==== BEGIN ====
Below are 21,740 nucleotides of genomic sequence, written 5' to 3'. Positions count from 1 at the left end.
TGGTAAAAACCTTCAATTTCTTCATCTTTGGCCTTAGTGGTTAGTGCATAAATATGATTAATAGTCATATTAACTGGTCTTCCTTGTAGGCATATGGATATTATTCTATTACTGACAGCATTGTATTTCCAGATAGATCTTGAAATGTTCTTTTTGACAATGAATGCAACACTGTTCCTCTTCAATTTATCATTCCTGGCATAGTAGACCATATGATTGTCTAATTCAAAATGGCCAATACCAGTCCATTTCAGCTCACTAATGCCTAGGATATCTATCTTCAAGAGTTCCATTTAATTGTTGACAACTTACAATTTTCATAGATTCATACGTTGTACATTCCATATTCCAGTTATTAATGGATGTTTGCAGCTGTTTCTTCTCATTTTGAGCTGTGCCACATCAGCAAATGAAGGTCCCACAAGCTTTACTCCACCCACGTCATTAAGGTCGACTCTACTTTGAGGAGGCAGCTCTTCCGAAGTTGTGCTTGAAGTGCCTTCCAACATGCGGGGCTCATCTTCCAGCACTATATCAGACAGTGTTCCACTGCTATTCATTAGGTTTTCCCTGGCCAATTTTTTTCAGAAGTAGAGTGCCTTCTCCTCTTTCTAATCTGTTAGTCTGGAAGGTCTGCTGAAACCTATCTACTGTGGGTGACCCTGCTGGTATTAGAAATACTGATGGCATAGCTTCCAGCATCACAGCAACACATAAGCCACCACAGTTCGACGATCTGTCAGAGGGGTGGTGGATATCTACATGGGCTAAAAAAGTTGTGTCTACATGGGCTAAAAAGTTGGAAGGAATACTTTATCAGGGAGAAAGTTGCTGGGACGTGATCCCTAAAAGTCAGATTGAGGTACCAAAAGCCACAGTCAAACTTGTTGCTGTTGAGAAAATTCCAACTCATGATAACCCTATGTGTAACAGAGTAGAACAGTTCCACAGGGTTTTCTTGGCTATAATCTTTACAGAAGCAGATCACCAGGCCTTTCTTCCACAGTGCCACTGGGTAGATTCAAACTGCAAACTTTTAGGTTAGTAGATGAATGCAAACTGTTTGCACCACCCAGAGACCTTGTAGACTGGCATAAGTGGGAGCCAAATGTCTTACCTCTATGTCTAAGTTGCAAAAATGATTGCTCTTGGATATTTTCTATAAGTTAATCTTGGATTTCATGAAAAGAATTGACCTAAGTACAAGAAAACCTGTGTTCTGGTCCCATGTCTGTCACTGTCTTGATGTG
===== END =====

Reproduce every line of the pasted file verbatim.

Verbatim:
Below are 21,740 nucleotides of genomic sequence, written 5' to 3'. Positions count from 1 at the left end.
TGGTAAAAACCTTCAATTTCTTCATCTTTGGCCTTAGTGGTTAGTGCATAAATATGATTAATAGTCATATTAACTGGTCTTCCTTGTAGGCATATGGATATTATTCTATTACTGACAGCATTGTATTTCCAGATAGATCTTGAAATGTTCTTTTTGACAATGAATGCAACACTGTTCCTCTTCAATTTATCATTCCTGGCATAGTAGACCATATGATTGTCTAATTCAAAATGGCCAATACCAGTCCATTTCAGCTCACTAATGCCTAGGATATCTATCTTCAAGAGTTCCATTTAATTGTTGACAACTTACAATTTTCATAGATTCATACGTTGTACATTCCATATTCCAGTTATTAATGGATGTTTGCAGCTGTTTCTTCTCATTTTGAGCTGTGCCACATCAGCAAATGAAGGTCCCACAAGCTTTACTCCACCCACGTCATTAAGGTCGACTCTACTTTGAGGAGGCAGCTCTTCCGAAGTTGTGCTTGAAGTGCCTTCCAACATGCGGGGCTCATCTTCCAGCACTATATCAGACAGTGTTCCACTGCTATTCATTAGGTTTTCCCTGGCCAATTTTTTTCAGAAGTAGAGTGCCTTCTCCTCTTTCTAATCTGTTAGTCTGGAAGGTCTGCTGAAACCTATCTACTGTGGGTGACCCTGCTGGTATTAGAAATACTGATGGCATAGCTTCCAGCATCACAGCAACACATAAGCCACCACAGTTCGACGATCTGTCAGAGGGGTGGTGGATATCTACATGGGCTAAAAAAGTTGTGTCTACATGGGCTAAAAAGTTGGAAGGAATACTTTATCAGGGAGAAAGTTGCTGGGACGTGATCCCTAAAAGTCAGATTGAGGTACCAAAAGCCACAGTCAAACTTGTTGCTGTTGAGAAAATTCCAACTCATGATAACCCTATGTGTAACAGAGTAGAACAGTTCCACAGGGTTTTCTTGGCTATAATCTTTACAGAAGCAGATCACCAGGCCTTTCTTCCACAGTGCCACTGGGTAGATTCAAACTGCAAACTTTTAGGTTAGTAGATGAATGCAAACTGTTTGCACCACCCAGAGACCTTGTAGACTGGCATAAGTGGGAGCCAAATGTCTTACCTCTATGTCTAAGTTGCAAAAATGATTGCTCTTGGATATTTTCTATAAGTTAATCTTGGATTTCATGAAAAGAATTGACCTAAGTACAAGAAAACCTGTGTTCTGGTCCCATGTCTGTCACTGTCTTGATGTG